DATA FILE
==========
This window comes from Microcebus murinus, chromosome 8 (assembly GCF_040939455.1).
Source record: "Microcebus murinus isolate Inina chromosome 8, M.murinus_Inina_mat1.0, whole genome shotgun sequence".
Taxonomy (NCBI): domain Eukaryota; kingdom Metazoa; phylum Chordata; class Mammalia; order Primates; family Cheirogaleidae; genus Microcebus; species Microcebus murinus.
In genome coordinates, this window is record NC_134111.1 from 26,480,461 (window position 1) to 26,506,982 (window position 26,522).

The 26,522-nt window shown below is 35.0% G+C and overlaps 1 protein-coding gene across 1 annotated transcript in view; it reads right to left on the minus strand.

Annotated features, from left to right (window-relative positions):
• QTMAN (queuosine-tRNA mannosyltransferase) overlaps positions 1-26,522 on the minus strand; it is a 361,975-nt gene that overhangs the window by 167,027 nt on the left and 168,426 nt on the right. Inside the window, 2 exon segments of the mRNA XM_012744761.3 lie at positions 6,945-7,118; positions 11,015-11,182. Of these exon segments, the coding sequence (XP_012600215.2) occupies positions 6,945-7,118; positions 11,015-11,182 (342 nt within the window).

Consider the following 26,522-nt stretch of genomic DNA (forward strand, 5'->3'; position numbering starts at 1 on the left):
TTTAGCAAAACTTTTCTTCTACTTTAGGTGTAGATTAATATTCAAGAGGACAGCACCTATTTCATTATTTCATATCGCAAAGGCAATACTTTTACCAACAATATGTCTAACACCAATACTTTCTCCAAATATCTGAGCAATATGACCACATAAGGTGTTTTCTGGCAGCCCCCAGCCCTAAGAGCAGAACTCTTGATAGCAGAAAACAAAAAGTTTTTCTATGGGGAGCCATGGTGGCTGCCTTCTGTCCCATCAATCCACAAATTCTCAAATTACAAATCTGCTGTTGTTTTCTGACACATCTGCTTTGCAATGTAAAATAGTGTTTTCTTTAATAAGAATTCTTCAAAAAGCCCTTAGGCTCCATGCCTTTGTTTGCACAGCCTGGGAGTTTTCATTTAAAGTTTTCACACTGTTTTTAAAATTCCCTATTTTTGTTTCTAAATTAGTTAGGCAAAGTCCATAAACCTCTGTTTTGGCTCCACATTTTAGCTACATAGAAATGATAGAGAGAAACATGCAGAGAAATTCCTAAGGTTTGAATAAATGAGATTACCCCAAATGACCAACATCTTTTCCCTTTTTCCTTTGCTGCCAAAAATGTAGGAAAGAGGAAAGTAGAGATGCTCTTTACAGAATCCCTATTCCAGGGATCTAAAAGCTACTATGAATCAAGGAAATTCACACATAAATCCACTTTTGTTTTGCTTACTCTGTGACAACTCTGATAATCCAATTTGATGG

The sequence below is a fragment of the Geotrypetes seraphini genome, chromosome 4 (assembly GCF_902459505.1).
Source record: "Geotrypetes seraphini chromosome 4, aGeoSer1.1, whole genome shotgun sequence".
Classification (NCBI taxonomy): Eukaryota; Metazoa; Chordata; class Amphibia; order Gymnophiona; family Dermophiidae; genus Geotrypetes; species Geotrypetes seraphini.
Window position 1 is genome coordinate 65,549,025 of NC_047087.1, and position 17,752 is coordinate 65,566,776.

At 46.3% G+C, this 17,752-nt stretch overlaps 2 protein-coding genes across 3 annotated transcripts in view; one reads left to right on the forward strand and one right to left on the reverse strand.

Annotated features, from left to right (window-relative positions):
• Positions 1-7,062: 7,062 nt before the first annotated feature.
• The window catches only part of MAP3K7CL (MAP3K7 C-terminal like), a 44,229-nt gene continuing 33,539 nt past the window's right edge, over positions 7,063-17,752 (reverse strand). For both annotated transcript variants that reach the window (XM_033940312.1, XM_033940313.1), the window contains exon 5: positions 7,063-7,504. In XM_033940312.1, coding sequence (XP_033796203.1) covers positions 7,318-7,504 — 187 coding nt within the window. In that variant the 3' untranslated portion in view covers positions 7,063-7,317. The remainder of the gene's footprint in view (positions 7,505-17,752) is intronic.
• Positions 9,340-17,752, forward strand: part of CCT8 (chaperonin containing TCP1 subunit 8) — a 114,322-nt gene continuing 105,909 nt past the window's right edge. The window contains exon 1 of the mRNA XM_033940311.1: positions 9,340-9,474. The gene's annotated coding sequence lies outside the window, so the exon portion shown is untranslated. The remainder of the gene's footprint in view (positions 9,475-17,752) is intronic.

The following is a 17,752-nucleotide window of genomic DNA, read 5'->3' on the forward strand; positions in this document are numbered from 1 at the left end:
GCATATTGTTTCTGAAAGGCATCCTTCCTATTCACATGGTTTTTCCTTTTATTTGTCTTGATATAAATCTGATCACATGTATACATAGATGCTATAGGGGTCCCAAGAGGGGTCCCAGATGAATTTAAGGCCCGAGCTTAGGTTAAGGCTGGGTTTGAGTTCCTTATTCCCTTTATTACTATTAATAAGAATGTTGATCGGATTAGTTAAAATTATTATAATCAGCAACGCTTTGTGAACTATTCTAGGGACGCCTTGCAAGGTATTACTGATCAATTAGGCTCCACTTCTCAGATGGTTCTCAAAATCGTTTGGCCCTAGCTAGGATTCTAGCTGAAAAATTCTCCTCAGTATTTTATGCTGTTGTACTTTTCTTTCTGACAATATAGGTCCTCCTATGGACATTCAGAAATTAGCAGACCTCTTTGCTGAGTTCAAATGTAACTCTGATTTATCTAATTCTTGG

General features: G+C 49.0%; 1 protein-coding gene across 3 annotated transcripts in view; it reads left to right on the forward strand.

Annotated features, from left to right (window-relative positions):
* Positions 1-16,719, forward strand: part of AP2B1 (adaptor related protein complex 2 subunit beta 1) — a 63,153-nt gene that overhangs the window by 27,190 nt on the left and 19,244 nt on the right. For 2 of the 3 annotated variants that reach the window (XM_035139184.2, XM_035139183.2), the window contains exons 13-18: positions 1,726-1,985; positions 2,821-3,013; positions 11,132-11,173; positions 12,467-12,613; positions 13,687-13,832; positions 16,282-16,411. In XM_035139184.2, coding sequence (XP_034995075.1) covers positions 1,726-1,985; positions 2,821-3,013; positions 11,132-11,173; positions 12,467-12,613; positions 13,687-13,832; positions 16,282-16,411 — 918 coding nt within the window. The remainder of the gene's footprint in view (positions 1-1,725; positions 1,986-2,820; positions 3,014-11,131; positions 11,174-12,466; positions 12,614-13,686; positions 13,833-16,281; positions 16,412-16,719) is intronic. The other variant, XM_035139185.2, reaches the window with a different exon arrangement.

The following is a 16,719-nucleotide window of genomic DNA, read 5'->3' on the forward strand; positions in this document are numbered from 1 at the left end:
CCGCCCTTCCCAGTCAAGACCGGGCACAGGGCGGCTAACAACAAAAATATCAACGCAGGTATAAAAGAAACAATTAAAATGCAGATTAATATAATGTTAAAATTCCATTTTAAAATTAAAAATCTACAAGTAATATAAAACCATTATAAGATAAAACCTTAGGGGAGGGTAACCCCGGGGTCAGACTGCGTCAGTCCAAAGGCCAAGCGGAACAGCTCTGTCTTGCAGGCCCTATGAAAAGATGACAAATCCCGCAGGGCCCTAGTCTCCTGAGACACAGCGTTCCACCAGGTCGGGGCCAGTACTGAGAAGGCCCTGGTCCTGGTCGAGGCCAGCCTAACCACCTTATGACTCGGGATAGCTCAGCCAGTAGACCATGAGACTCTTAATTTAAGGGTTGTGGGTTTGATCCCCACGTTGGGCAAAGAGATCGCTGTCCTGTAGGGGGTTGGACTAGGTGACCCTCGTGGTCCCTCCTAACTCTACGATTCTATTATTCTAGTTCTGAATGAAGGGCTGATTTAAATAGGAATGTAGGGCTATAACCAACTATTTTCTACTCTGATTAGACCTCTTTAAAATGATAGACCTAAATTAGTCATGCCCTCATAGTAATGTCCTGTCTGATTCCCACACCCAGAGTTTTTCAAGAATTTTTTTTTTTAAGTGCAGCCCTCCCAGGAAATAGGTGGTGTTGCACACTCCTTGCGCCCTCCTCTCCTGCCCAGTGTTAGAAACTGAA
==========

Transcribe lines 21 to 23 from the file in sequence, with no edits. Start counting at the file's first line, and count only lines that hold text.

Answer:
General features: G+C 49.0%; 1 protein-coding gene across 3 annotated transcripts in view; it reads left to right on the forward strand.

Annotated features, from left to right (window-relative positions):
* Positions 1-16,719, forward strand: part of AP2B1 (adaptor related protein complex 2 subunit beta 1) — a 63,153-nt gene that overhangs the window by 27,190 nt on the left and 19,244 nt on the right. For 2 of the 3 annotated variants that reach the window (XM_035139184.2, XM_035139183.2), the window contains exons 13-18: positions 1,726-1,985; positions 2,821-3,013; positions 11,132-11,173; positions 12,467-12,613; positions 13,687-13,832; positions 16,282-16,411. In XM_035139184.2, coding sequence (XP_034995075.1) covers positions 1,726-1,985; positions 2,821-3,013; positions 11,132-11,173; positions 12,467-12,613; positions 13,687-13,832; positions 16,282-16,411 — 918 coding nt within the window. The remainder of the gene's footprint in view (positions 1-1,725; positions 1,986-2,820; positions 3,014-11,131; positions 11,174-12,466; positions 12,614-13,686; positions 13,833-16,281; positions 16,412-16,719) is intronic. The other variant, XM_035139185.2, reaches the window with a different exon arrangement.